amazing history of science; and the personal--
plus the evolutionary history…
how to begin unpacking a history of this size?
the beginning is important: the lede in journalism determines all
this wasn’t a history of science, so Ch. 1 became Ch. 2
complexities about the history of life
didn’t follow a neat chronological order
zero background in science; first semester @ Yale
took a physics course w/ no preparation, was traumatized,
and never took another…
got into science through reporting
(eminent scientists explained basic science to me….)
speaks to urgency they feel re: getting out this message--
were very generous w/ their time…
privilege of being a reporter: to lead w/ what you don’t know
hesitancy to admit what we don’t know: a lot of mistakes get made that way
fun thing of being a reporter (as print journalism collapses—another depressing story): get to go interesting places and ask questions,
never having to pretend you are knowledgeable…
Ch. 5, pp. 94-95: “for human imagining...Dob’s Linn…
journalists are magpies: we draw from all around
husband as first reader—“does it read? Do you keep reading?”
loving language
harder to write without the “I”—an impersonal perspective
hard to get an immediacy unless material is dramatic
want the facts to speak for themselves, but sometimes I appear…
Dan: talk about how cool and amazing your life is!
got to go to a lot of great places to write this book…
on the coral reef, p.  (“modeled on Hall-Spencer’s work…”)
tick of nature writingà the list
question my colleagues wanted answered: how to spend time w/ this material and not get depressed?
irony is an over-used word
going to amazing places, seeing what was left—but still extraordinary/spectacular to me…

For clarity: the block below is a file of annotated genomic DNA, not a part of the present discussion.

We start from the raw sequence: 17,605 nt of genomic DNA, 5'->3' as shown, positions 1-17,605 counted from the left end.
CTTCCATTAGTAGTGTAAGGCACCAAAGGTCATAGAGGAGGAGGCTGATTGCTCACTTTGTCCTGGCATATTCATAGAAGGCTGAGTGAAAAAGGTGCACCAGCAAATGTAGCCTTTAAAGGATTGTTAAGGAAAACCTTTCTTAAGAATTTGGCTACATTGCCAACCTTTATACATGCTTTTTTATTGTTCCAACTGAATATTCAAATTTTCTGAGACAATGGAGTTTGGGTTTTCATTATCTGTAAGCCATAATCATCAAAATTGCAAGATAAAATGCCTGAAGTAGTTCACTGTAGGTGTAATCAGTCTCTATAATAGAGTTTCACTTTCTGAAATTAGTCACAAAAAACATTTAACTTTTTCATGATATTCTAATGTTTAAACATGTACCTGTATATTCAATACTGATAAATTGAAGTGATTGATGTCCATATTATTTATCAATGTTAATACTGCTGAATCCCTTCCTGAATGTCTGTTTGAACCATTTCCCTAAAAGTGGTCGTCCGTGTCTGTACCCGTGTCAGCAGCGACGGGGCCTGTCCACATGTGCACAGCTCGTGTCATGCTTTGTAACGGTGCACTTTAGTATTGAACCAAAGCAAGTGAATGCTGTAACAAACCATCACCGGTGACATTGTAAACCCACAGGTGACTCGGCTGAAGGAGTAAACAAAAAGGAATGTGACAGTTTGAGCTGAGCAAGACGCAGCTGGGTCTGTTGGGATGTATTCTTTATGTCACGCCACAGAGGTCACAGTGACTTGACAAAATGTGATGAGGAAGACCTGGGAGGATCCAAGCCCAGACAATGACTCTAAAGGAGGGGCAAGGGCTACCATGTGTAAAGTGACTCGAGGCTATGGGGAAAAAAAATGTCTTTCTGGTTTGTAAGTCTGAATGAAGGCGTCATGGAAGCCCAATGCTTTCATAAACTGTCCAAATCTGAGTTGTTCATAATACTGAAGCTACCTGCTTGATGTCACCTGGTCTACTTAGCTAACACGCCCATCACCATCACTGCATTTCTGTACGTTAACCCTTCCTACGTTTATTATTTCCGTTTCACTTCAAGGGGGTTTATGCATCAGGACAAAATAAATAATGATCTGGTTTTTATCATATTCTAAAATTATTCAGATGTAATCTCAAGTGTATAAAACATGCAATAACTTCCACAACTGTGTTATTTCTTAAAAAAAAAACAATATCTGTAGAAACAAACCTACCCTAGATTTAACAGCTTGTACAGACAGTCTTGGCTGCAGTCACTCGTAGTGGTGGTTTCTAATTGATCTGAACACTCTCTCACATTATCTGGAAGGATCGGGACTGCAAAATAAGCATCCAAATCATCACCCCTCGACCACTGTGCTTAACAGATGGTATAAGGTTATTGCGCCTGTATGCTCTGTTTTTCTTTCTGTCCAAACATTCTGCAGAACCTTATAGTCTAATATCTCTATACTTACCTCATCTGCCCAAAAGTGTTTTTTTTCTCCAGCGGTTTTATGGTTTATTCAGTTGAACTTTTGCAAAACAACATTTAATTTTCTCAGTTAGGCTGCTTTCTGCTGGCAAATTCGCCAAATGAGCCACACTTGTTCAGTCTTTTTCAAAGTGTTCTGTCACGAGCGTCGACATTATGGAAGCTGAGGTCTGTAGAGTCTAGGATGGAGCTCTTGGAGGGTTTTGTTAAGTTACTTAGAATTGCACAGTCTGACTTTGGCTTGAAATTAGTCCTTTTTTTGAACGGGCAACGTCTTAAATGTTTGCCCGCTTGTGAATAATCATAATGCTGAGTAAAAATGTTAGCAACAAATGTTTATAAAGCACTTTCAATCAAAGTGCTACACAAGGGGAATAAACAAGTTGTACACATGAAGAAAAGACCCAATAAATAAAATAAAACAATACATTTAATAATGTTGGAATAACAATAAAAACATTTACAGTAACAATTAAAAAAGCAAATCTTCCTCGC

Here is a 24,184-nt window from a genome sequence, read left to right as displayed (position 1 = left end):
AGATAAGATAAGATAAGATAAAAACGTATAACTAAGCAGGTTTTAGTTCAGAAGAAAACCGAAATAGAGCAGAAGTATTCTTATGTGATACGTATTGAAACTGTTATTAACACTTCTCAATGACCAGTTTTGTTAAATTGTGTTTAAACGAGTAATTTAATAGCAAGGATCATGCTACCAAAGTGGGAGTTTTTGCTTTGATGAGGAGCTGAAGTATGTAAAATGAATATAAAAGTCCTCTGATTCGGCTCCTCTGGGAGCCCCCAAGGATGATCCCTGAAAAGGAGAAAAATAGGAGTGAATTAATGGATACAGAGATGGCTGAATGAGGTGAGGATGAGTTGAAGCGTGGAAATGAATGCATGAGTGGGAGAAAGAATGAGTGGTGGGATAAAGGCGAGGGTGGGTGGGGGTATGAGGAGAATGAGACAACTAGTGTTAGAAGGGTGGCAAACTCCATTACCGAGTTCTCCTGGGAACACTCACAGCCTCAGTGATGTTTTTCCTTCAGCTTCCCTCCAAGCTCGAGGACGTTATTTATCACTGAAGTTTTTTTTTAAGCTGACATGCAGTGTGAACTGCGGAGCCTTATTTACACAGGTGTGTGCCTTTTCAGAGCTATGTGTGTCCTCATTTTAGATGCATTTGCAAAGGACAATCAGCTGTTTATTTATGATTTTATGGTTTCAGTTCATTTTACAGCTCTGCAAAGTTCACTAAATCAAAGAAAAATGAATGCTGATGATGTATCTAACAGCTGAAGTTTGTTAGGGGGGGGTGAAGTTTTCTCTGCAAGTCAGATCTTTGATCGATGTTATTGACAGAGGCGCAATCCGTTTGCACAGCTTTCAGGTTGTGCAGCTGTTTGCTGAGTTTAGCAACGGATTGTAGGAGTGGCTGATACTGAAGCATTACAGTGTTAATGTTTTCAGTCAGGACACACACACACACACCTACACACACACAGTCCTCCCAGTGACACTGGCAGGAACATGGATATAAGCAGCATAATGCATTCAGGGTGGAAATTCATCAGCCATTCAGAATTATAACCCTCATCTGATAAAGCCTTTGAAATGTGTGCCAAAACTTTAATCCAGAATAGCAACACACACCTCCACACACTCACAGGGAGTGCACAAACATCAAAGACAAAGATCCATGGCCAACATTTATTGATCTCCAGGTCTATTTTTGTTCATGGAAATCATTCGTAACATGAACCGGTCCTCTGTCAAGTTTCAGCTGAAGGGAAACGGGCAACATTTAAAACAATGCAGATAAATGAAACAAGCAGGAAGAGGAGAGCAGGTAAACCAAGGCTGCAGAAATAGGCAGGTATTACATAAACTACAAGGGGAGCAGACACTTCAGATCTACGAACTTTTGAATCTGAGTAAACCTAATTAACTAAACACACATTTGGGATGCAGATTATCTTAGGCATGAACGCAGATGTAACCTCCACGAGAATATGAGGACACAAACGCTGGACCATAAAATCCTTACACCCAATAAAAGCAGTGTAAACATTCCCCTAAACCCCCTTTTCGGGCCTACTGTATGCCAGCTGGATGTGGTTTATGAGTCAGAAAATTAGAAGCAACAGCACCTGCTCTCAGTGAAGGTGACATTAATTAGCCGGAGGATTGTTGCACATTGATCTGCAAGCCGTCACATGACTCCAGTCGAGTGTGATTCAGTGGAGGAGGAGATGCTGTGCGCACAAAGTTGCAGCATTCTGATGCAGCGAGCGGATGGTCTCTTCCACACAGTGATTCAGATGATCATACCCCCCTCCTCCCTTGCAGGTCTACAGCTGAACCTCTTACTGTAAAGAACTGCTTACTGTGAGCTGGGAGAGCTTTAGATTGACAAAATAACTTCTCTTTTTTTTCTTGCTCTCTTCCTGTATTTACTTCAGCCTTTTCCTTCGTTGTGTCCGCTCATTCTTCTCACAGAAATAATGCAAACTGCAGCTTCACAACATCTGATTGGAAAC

what is extinct is you don’t see; what you see are the marvels that still do--
one of the themes of the book: not depressing being out there: remarkable world
challenge of making the world you see available to your readers
Prologue, pp. 1-2:
big language of science…and the storytelling mode
it was never noticed: this is a homage to Rachel Carson, “beginnings are apt to be shadowy,”
from The Sea Around Us (re: origins of the oceans);
w/ tone borrowed from Silent Spring’s opening “Fable for our Time”
hard time to begin the book, and read about how everyone else did it…
shift in tone will keep you awake…
* are you familiar with the “voluntary human extinction movement”?
humans have done enough destruction, so it’s
in the planet’s best interest for us not to reproduce
very, very legitimate idea, but I have 3 children/don’t adhere to that
* wherefrom the article about humans and Neanderthals interbreeding?
classic journalist tool: googled scientist who wrote this paperà
illegimate son of a Nobel prize winner
challenge: each discipline had its own language
environmental books usually end w/ “this is how we are going to turn this around”—
but I knew it wasn’t possible to reverse all I’d described; I left it in a very ambiguous place/
not sure what the message should be…wanted to leave readers w/ lots of space to decide how they feel
can’t retain the drama of fiction: a problem that plagues non-fiction
how to travel and be married w/ kids? “marry very carefully”--
husband is home teaching, brought up our kids, primary parent
don’t subscribe to a balance: everyone has their own set of circumstances
no perfect solution; if someone says there is—what are they taking?
how justify using fossil fuel to travel-and-study climate change
difficult to be a journalist and not travel; and difficult to travel w/ CO2
wrote a book on climate change, and traveled a lot:
same basic dilemma: is this worth it?
trivial? I tried not to make any wasted trips…
we could go on and on…is it worth it?
anything I’d say is self-justifying…
what makes humans distinctive? Our ability to transmit knowledge over time and distance…
passing on knowledge…innovativeness a radical change from other creatures—
what makes us so dangerous: ability to change world faster than evolution can adapt…